Whenever I see a white couple with an Asian or Hispanic child, I can't help wondering whether adoption -- like the personal ads -- is one of the last areas of American life where naked expressions of racial preference are acceptable.This idea of implicit racism is I think, one of my biggest objections to how the private adoption world works. I think there are probably plenty of high minded, liberal, "anti-racist" whites who exclude African Americans from the potential pool of adoptable babies, and that really, really bothers me.
Don't get me wrong, I'm not advocating for these people to take African American babies - perhaps the only thing worse than not being adopted by a subtley racist white person is *being* adopted by one - but I'm not sure they should be allowed to enter the adoption arena at all. Really, I'm not sure what the answer is I just know that it makes me quesy to think about it.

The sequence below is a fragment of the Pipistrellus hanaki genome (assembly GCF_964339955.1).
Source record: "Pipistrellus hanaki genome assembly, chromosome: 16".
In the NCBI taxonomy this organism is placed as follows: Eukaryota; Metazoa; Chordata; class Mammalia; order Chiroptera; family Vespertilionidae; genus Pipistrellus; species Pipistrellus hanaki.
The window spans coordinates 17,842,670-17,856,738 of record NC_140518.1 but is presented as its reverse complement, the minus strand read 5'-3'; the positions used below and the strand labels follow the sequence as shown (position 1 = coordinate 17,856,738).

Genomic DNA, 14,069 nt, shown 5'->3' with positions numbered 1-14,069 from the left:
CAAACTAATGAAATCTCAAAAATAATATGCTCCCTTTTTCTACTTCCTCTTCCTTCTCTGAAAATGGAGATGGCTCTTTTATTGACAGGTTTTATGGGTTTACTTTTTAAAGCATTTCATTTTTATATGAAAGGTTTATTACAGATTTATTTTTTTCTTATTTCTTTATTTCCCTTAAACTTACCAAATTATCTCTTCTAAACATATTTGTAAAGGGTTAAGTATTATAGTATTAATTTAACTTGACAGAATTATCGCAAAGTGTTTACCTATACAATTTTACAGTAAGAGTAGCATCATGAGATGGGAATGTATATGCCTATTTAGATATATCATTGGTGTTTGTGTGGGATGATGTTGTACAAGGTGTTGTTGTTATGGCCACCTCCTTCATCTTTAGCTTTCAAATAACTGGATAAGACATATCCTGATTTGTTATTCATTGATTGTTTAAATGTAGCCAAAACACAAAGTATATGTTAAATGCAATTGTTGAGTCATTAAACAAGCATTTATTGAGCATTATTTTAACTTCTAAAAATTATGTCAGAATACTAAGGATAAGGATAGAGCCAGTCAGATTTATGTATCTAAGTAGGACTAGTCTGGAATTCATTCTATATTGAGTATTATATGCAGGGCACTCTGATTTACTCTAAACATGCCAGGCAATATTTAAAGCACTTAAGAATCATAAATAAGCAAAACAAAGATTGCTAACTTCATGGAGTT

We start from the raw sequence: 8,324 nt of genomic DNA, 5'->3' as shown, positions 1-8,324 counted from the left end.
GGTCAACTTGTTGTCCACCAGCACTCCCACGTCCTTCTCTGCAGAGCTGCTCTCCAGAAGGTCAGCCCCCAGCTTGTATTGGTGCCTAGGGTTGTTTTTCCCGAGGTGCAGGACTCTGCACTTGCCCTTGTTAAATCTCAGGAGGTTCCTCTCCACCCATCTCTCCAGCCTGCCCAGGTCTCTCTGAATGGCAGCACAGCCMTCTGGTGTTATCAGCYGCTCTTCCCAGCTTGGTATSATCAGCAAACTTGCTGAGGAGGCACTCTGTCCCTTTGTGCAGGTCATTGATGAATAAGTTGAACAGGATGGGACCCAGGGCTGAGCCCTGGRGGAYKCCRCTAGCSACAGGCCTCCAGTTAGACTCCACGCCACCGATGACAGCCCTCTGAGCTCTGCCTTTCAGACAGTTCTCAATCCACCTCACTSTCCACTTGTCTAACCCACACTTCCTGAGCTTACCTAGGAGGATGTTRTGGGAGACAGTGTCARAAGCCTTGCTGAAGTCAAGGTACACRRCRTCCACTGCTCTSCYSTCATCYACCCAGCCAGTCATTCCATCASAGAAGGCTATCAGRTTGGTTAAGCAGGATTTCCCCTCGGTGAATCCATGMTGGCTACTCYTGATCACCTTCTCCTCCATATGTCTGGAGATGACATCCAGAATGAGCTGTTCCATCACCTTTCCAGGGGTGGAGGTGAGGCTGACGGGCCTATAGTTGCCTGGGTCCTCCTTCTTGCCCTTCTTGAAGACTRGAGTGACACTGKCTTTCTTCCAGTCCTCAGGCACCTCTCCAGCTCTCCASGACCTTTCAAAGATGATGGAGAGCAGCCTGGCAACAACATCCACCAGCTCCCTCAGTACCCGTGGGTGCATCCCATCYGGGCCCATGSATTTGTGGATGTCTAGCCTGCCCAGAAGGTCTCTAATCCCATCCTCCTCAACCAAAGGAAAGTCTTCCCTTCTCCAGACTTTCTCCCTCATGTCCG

Sunday, February 11, 2007
I'll let her tell the story. Go here, if you want to read more:
Saturday, February 10, 2007
Specifically, back to listening to me whine.
We are doing respite this weekend for J. - we have the two girls (10 months and 2). While I really love these two girls and I think they're adorable, I am amazed at how different it is to care for them compared to our past experience.
My experience with these girls and with BeBe may be attempting to teach me something. I may not be cut out to deal with toddlers and pre-toddlers. I don't have the patience to repeat things many, many times. I don't particularly enjoy following a little person around all day, attempting to keep them from eating everything in sight. I don't like having to fight to get them to sleep...